Two things have taken up most of my time lately: spending time with my 19-month-old daughter, and watching playoff baseball.
One thing we’re trying to teach my daughter these days is how to share, take turns, and in general to not get her way without her freaking out completely. It’s actually quite fun, because her main tantrum-position is butt-in-air, head-on-ground in some sort of weird downward dog tribute. Pretty friggin’ cute.
But she can get herself pretty worked up. Today, we took turns blowing bubbles. A little whining when I first made her share, but overall it went well. Soon, however, it was time for “no more”. She flipped.
As she screamed and did her yoga, my wife and I exchanged a smile. I picked her up, her mouth wide and face red, and brought her in the house, where she saw the box of Teddy Grahams on the table.
Fast forward a few hours. I’m watching Jon Lester pitch in and out of several jams on the mound for the Red Sox, and I wonder what that pressure feels like. Standing on a mound in front of 45,000 people who hate you, knowing that the fate of your team rests mostly on your left arm, and being completely aware that you are getting dangerously close to failing. Makes teaching English seem like a breeze.
Anyone who is a baseball fan knows that whether you throw a two-seamer or a four-seamer, a curve or a slider, side-arm or over the top, there’s one thing all good pitchers have to have to succeed.
A short memory.
Jon Lester can’t freak out when he walks a guy. He can’t overreact to giving up a double. He can’t even really get too upset if he leaves one up in the zone and it gets taken for a ride. He can’t get too worked up, because there’s another guy up to the plate. There’s work left to be done. And if he doesn’t move past his last mistake, more damage will be done, and the game might be lost for good.
In this can be seen what my spiritual director keeps reminding me is one of the keys to my personal holiness. I must be able to move past disappointments easily and rebound from failures quickly. I must be like a child who cries to his Father when things are not how I like, but I must always be looking for the good I know He will soon carry me to. I must look at the world with eyes of faith and hope.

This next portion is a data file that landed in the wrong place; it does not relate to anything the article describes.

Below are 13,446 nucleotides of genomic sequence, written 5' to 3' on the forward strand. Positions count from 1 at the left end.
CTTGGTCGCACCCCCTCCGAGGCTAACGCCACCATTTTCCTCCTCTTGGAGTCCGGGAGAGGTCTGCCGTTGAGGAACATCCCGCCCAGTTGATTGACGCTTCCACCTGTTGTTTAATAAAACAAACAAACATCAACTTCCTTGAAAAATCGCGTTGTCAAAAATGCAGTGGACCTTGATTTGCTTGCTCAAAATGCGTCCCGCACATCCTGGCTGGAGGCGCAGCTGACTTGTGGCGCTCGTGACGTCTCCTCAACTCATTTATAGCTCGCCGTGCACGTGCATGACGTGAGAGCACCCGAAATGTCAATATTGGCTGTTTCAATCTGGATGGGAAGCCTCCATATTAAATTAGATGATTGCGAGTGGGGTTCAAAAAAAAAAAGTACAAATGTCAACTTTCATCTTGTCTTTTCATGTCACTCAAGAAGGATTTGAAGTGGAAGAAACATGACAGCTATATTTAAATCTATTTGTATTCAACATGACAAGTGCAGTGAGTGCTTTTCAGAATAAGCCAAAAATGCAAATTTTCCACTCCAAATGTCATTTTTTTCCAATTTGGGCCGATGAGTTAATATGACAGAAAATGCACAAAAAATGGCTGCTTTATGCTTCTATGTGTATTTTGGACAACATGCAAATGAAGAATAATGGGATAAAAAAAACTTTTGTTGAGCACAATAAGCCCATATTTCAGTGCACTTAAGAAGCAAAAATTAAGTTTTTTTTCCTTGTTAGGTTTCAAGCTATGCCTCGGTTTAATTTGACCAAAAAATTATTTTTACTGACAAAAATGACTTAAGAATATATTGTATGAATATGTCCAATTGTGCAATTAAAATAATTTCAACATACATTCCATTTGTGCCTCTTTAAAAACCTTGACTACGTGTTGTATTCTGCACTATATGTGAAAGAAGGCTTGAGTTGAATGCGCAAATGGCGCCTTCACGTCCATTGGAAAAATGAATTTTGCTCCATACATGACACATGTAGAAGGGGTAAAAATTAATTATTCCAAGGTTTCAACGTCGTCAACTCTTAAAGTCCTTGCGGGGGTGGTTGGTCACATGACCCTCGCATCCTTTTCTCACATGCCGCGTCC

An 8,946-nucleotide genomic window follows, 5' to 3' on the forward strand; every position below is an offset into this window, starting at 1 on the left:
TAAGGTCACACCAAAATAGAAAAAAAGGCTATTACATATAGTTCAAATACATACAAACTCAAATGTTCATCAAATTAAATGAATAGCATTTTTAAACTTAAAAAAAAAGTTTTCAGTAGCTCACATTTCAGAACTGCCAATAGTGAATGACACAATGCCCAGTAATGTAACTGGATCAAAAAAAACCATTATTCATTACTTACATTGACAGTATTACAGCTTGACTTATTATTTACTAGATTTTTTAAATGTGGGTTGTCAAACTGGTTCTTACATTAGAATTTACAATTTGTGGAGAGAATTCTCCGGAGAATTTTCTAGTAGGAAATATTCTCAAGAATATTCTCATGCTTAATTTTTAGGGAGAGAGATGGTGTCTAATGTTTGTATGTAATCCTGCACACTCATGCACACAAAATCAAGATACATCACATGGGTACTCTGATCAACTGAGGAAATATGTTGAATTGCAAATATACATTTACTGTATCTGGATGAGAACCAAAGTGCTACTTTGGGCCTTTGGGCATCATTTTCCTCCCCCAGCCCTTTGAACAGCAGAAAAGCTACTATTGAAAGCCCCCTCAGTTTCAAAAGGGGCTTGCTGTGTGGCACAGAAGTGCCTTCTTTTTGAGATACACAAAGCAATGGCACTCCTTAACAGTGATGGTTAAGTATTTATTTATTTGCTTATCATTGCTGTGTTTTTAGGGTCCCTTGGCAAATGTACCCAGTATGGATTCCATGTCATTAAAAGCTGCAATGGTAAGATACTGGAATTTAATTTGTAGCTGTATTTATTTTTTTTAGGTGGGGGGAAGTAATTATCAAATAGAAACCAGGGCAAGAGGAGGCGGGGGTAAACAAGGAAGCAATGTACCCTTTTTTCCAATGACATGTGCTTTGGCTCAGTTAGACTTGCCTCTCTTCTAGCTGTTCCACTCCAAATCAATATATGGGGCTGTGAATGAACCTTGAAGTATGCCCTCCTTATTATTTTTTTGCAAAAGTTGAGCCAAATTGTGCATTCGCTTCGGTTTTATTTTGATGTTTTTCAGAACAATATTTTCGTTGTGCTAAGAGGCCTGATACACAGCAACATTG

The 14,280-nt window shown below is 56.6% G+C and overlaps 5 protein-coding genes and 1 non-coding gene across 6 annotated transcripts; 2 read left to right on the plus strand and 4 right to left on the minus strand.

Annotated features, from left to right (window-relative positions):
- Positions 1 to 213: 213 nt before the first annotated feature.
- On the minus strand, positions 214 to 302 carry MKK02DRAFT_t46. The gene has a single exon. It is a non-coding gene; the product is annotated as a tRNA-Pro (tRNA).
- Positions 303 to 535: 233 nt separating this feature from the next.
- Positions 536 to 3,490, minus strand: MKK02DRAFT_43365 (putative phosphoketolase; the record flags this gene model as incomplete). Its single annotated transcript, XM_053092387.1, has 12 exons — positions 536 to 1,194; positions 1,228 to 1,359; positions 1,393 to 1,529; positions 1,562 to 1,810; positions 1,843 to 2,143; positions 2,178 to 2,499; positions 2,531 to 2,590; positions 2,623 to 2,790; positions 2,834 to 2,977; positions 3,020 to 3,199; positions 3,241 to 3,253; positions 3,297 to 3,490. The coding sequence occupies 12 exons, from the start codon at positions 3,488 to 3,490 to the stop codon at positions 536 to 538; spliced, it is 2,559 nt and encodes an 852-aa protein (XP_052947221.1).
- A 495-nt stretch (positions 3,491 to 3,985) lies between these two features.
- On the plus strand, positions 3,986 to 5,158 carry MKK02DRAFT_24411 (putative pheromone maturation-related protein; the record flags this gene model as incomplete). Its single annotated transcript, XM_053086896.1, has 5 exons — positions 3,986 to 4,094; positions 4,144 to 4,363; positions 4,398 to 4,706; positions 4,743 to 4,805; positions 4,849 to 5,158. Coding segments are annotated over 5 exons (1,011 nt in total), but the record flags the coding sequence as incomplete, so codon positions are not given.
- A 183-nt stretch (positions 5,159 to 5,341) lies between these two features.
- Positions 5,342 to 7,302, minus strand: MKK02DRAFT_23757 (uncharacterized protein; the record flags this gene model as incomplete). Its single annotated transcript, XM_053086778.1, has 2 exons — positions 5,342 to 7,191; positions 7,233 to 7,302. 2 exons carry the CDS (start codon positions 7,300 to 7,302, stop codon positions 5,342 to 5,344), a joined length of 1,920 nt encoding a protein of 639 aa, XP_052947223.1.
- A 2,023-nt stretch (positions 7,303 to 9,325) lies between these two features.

And while maintaining this childhood innocence and trust, I must also do my jobs as husband/father/teacher/friend with little regard for how often I fail. What good comes from wallowing in the filth of our sin? Guilt is meant to inspire us to act differently in the future, but it is acidic to the soul if we stew in it for long. The pitcher who hangs his head and mopes about how much that last pitch sucked does his team no good. I have to move on as quickly as possible, because the results could be catastrophic if I don’t. The game itself could be lost. The stakes are too high.
So I must, we all must, be like little Toddler Pitchers, with innocent hearts searching for the good and focused minds worried only about the task at hand, aware of the risk we run if we fail completely, but trusting the care of our Father who will pick us up out of our mess if we ask Him to.
We’re in this. He’s not going to call in some lefty-specialist to get us out of a pickle. He’s like the manager walking to the mound, asking if we’ve got anything left, trusting us to get the team a little closer to victory if we say we can.
And if we tell Him we can’t, He smiles and takes the ball from us. This is what He loves to do! He loves to save us! He literally lived here just to get us out of our messes!
He does what we cannot. He needs no bullpen; if we hand the ball to Him, He turns and fires; His curve is straight nasty. He can get us out of any jam we are in, but He won’t do it unless we let Him.
If the image of a two-year old pitching from the stretch is too much for you, perhaps Jesus’ image works better for you: “Be wise as serpents and innocent as doves,” (Matthew 10:16). Much is at stake, but all we really have to do is trust like children in the Father’s love for us if we want to accomplish our goal and rest in the arms of Divine Charity.
Completely unrelated prediction: Cards beat Red Sox in the World Series in six.